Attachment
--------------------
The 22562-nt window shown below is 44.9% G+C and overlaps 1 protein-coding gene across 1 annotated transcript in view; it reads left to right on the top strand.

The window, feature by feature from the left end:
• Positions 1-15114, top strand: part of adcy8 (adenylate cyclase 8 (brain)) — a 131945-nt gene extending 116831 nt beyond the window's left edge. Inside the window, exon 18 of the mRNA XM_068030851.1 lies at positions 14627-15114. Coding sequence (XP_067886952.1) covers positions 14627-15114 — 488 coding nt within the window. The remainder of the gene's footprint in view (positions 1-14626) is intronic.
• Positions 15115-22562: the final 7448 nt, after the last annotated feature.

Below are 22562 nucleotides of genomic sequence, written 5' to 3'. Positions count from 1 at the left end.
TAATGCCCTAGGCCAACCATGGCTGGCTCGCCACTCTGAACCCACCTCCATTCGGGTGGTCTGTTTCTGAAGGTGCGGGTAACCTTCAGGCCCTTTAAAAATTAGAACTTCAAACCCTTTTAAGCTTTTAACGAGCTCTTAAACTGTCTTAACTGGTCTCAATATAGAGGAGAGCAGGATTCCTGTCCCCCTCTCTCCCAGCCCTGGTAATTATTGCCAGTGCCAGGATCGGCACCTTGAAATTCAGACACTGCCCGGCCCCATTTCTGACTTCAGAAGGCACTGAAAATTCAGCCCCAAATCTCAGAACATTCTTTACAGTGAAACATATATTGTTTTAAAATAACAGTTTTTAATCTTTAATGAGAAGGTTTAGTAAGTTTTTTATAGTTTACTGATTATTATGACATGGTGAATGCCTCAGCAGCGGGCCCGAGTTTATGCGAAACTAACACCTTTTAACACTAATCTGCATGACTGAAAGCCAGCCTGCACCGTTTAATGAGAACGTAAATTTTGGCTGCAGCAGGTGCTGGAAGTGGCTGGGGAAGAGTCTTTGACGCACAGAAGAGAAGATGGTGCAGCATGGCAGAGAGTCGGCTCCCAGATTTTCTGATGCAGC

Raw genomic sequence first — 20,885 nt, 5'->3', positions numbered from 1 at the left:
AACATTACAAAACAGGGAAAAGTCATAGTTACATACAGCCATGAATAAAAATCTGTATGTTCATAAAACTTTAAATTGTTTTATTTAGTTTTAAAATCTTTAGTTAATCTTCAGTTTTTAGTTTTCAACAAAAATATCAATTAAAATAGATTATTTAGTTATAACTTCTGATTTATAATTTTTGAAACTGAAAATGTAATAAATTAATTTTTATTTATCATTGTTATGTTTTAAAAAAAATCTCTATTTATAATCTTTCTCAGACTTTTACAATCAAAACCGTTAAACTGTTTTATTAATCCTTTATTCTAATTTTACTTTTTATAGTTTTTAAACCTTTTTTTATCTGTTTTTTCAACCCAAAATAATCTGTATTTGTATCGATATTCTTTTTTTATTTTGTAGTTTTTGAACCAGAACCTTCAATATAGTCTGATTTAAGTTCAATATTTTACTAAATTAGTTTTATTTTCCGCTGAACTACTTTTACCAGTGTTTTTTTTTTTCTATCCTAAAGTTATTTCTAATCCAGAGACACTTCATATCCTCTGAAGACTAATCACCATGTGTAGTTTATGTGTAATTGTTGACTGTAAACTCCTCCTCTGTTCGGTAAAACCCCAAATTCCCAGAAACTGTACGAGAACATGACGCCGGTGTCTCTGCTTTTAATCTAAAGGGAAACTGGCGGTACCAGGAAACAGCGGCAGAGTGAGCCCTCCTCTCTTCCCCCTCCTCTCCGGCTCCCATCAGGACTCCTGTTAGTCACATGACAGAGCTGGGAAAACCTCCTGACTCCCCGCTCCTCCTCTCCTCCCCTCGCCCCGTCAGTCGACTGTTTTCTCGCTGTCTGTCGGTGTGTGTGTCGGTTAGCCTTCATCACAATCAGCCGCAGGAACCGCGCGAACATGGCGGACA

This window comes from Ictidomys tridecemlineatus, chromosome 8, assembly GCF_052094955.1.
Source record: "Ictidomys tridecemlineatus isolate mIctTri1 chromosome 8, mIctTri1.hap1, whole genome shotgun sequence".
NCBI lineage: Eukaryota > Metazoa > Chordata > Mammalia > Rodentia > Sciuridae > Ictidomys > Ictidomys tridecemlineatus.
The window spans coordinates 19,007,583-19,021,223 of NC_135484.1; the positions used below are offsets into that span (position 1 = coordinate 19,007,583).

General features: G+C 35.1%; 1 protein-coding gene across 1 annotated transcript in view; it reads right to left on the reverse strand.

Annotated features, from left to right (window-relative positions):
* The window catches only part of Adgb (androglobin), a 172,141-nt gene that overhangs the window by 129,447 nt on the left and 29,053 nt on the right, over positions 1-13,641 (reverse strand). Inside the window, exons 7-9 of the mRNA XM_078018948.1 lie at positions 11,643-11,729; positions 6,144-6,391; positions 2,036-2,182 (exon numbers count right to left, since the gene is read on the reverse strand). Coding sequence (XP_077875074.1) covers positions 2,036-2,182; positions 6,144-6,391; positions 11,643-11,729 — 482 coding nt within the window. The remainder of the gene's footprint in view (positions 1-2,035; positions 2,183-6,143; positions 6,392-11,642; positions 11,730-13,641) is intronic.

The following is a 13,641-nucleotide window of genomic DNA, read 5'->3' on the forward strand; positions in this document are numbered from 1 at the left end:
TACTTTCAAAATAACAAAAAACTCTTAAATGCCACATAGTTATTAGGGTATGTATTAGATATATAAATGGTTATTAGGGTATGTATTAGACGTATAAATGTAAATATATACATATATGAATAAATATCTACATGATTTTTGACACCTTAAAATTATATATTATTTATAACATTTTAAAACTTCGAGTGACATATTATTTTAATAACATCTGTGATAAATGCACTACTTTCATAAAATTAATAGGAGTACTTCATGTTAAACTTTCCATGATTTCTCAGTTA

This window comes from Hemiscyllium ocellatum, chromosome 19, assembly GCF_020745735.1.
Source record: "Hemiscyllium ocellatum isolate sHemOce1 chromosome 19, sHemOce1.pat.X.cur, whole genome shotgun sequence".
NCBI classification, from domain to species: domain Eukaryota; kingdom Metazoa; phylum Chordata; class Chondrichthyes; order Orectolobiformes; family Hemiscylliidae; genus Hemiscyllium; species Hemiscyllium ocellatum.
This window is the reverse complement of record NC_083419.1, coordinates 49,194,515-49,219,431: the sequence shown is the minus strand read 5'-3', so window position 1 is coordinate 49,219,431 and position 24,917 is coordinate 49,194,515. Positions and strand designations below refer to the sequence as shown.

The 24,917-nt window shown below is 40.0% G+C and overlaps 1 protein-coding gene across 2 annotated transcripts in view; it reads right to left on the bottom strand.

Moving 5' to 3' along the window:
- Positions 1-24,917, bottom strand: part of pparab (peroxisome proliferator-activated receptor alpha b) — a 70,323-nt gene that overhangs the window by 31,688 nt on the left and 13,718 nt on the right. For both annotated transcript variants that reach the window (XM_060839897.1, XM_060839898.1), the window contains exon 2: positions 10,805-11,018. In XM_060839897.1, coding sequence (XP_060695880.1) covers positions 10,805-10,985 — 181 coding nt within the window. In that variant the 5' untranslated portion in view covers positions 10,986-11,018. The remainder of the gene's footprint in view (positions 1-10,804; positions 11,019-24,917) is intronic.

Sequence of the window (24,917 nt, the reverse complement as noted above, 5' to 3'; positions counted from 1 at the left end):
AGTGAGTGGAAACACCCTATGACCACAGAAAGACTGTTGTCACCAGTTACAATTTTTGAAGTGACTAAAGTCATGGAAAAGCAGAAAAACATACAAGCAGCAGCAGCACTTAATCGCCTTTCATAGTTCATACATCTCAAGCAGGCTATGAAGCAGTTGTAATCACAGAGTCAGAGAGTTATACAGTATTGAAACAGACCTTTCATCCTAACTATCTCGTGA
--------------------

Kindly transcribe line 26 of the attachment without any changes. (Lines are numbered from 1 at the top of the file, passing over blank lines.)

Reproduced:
AGTGAGTGGAAACACCCTATGACCACAGAAAGACTGTTGTCACCAGTTACAATTTTTGAAGTGACTAAAGTCATGGAAAAGCAGAAAAACATACAAGCAGCAGCAGCACTTAATCGCCTTTCATAGTTCATACATCTCAAGCAGGCTATGAAGCAGTTGTAATCACAGAGTCAGAGAGTTATACAGTATTGAAACAGACCTTTCATCCTAACTATCTCGTGA